Another box was promptly dispatched to you during the week, Dan, which I hope will reach you before the war is over (or do I?). I am sorry to say I was unable to get a table cover of the size you wanted. Howland’s said they had had no oilcloth table covers for over a year. Read’s had one left, quite a bit smaller than you specified but I sent it along anyway. Howland’s had a very poor assortment of needle sizes, Read’s no needles at all, but I’m going to try some other stores. I also included in the box some more postage stamp assortments but the low price makes me wonder if any of the stamps will be of much interest to your perspective brother-in-law. I did succeed in getting two laundry brushes and I also enclosed in the box another of your shirts and a small box of writing paper for Paulette, with the initial V on the sheets.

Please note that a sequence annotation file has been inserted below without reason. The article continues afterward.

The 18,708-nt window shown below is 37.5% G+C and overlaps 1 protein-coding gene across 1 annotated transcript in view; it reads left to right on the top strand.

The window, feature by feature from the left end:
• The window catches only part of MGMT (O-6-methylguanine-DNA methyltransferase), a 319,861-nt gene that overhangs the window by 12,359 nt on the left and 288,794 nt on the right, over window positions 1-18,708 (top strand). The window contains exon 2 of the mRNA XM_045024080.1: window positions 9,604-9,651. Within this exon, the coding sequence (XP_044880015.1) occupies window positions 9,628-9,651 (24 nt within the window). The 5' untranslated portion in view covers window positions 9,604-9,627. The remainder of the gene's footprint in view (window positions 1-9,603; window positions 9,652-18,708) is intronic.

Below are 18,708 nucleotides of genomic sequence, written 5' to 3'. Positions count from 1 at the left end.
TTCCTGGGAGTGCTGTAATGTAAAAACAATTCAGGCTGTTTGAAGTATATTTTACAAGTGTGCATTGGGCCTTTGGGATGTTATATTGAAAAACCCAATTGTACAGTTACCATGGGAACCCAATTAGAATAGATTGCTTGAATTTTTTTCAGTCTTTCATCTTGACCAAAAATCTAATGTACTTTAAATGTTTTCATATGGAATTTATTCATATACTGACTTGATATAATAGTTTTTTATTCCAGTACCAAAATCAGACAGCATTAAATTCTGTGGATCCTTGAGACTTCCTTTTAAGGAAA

And while I am on the subject of boxes, I am sending pretty soon one to Dave. I read in Ernie Pile’s account of his landing on Okinawa that he was practically eaten up the first night with mosquitoes, and while it may be that the Army furnishes you boys with mosquito netting, it seemed worth the chance, so I ups and buys enough for one cot cover, but as it did not come very wide, I got a double length so that you can employ some of your time, Dave, in plying needle and thread. Just as a bit of a novelty, I put in Dan’s package and will also include in yours, a can of popping corn and a bottle of oil (I suppose you can get salt) so that to vary the monotony some night, you can have a corn popping party if you can find or devise some form of popper. AND, Dan, this week I also instructed Davis & Hawley to mail to you, insured, a package containing an engagement ring and a wedding ring. The girls are fearful that the size is too small but supposedly the jewelers followed the instructions you sent as to what the ring size should be. I hope both Paulette and yourself will be satisfied with the efforts of the joint purchasing commission which consisted of Marian, Jean and yours truly. Anyway, we think we did pretty well.